Former Cornerstone Capital Resources Executive Glen McKay on Future of Cascabel Project
The battle for Cornerstone Capital Resources Inc. (TSXV-CGP, OTC-CTNXF) is heating up following a preliminary takeover bid from joint venture partner SolGold. However, Cornerstone is likely to reject the overture, based on its latest press release on the matter and on comments by Glen McKay, a co-founder and former president and CEO of the junior mining exploration company.
Cornerstone has a joint venture agreement with SolGold on the Cascabel project in Ecuador, which is believed to be one of the world’s largest gold-copper deposits. SolGold is the operator of the Cascabel project and owns a majority stake. Larger gold players are also involved, with both BHP Billiton and Newcrest Mining holding minority positions in SolGold.
In a February 8 press release, Cornerstone noted that SolGold had issued a press release of its own on January 31, announcing its intention to commence an offer to acquire all of the issued and outstanding common shares of Cornerstone in an all-stock transaction, providing 0.55 of a SolGold share for every one Cornerstone share tendered.
“As previously announced by Cornerstone, shareholders of the company that collectively own over 50% of the company's outstanding shares have notified Cornerstone that they will not support the terms announced by SolGold,” the Cornerstone release stated. “As a result, if SolGold proceeds to make a formal offer on these terms, the company believes that SolGold's offer would be incapable of being successfully completed.”
The Board of Directors of Cornerstone said it had assessed the SolGold proposal with its financial advisor and believes that the proposal significantly undervalues Cornerstone. The Cascabel Project is owned by SolGold's 85% owned Ecuador subsidiary Exploraciones Novomining S.A. (ENSA). The remaining 15% of ENSA is currently held by Cornerstone. In addition, Cornerstone owns approximately 9.2% of the outstanding shares of SolGold. In effect, Cornerstone has a combined direct and indirect 23% interest in the Cascabel concession.
Cornerstone said it was disappointed by SolGold's latest press release, stating that it contains “numerous inaccurate and misleading statements and baseless innuendo.” Still, Cornerstone said it remains open to constructively discussing with SolGold and other potential bidders any value enhancing transaction that would garner the support of Cornerstone's shareholders.
In an interview, Cornerstone co-founder and former chief executive Glen McKay called the SolGold preliminary offer a poor bid, or an offer so far below the current value that under most circumstances it will be rejected. McKay is a major shareholder and a special advisor to Cornerstone. “I know that we can identify 60% of shareholders who have been surveyed and unanimously we are going to reject the offer, if SolGold comes with it,” McKay said. “They may still come with an offer, but it will be a waste of their money to do so and will be really embarrassing for SolGold.” An additional factor is that SolGold is mostly an illiquid stock so that even if Cornerstone accepted the deal there would be little chance of current CGP shareholders being able to monetize their new shares of SolGold in the short term.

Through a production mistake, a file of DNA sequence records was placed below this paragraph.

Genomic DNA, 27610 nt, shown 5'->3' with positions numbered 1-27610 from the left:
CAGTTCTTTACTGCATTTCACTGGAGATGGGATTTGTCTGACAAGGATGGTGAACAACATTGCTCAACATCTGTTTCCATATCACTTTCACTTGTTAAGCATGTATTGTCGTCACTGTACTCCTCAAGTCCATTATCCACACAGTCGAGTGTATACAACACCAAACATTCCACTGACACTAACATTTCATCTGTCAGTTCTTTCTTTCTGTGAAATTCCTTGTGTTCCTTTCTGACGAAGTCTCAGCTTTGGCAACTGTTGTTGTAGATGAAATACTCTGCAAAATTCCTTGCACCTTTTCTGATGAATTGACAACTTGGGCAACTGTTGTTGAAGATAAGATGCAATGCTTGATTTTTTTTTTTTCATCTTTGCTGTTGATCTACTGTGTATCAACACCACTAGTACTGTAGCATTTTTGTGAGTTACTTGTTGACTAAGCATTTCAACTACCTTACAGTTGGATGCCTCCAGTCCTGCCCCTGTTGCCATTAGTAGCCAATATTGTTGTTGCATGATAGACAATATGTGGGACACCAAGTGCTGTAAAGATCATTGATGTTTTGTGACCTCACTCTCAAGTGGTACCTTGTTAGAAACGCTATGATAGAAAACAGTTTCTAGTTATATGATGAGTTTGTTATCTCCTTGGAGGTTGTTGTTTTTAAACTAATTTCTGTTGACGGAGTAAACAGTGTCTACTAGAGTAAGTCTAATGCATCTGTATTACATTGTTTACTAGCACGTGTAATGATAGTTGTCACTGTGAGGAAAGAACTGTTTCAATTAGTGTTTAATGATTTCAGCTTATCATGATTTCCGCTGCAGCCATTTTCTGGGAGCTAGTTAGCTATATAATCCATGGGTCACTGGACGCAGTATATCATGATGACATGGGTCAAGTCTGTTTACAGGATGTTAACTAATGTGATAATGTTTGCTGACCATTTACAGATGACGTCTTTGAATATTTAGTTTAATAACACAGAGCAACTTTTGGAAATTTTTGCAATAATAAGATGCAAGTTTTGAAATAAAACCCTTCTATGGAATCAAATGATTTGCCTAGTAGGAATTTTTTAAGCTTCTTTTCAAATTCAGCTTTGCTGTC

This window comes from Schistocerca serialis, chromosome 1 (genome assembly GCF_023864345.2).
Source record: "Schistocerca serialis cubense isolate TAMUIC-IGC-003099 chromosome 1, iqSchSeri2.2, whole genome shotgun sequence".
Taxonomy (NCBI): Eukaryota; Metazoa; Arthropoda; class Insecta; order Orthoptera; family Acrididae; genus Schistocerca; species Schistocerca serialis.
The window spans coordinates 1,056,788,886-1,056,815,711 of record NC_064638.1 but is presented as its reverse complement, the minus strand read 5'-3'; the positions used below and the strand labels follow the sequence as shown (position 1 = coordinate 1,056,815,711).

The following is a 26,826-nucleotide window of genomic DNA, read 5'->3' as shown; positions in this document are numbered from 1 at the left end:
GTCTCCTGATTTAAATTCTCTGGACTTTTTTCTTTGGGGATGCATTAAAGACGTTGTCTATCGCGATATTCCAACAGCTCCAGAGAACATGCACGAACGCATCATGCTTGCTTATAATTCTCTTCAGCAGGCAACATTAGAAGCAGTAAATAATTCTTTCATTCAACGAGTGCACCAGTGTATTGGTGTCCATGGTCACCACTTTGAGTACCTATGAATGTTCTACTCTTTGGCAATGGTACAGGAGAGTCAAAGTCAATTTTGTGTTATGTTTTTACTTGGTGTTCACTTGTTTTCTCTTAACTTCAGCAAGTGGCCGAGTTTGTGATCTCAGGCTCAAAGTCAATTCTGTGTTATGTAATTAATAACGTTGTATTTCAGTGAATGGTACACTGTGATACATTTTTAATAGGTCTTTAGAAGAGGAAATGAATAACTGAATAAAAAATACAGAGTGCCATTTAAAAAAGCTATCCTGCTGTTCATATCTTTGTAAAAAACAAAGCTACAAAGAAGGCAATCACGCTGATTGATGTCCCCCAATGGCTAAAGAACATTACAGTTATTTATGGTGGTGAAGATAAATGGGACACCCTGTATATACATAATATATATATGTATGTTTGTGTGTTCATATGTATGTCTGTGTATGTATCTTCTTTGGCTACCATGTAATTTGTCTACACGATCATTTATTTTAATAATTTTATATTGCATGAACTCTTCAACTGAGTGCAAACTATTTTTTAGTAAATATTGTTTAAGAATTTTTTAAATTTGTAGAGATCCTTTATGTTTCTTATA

The price SolGold is offering is not based on the fair value of the Cascabel project, McKay said. In addition, he says there are a number of issues with the joint venture agreement between SolGold and Cornerstone that have not been fulfilled.
This may not be an issue in the future, if BHP Billiton or Newcrest or some other suitor comes in with an offer for both companies and consolidates them. But for now, McKay says SolGold is not in a position of strength and the deal as it stands is “not going to happen.”
Stressing that he can’t predict the future, McKay nonetheless believes that another bid for Cornerstone will take place, perhaps as soon as this year. Although BHP Billiton has signed a deal which rules out a takeover bid until November, Newcrest Mining is under no such restriction.
Newcrest has signed two major joint venture agreements with Cornerstone in the last couple of months, McKay notes, including an agreement on the Cana Brava project in Ecuador and the Miocene property in Chile.
McKay sees the two deals as an indication that Newcrest is positioning itself for a bid so that they are in a good place in terms of their relationship with Cornerstone. “If I had to make a bet, I would say that Newcrest is the front runner and it may be that they will do it as a partnership,” he says. “I think something will happen before the end of 2019. We’re hoping that another interested player comes in and starts a bidding war.”
With consolidation on the rise in the metals sector, a SolGold-Cornerstone merger perhaps makes sense, although SolGold may have to sweeten its offer to cement the deal. But Cornerstone’s initial negative response suggests even that won’t be enough. For now, interested observers will have to be content to wait for another missive from SolGold to see if the offer changes or is simply shelved.
Whatever the outcome, McKay believes that Cornerstone will spin off its other assets before a sale of its interest in Cascabel due to the potential of other properties that are under other JVs such as the Bramaderos project in Ecuador. Malcolm Norris, the CEO of Cornerstone partner (Sunstone) on the project was the CEO of SolGold in 2012 when Cornerstone completed a JV deal on Cascabel. Norris and Cornerstone VP Exploration Yvan Crepeau are due the credit for the discovery of Cascabel, McKay says. They are hoping to replicate that success on Bramaderos.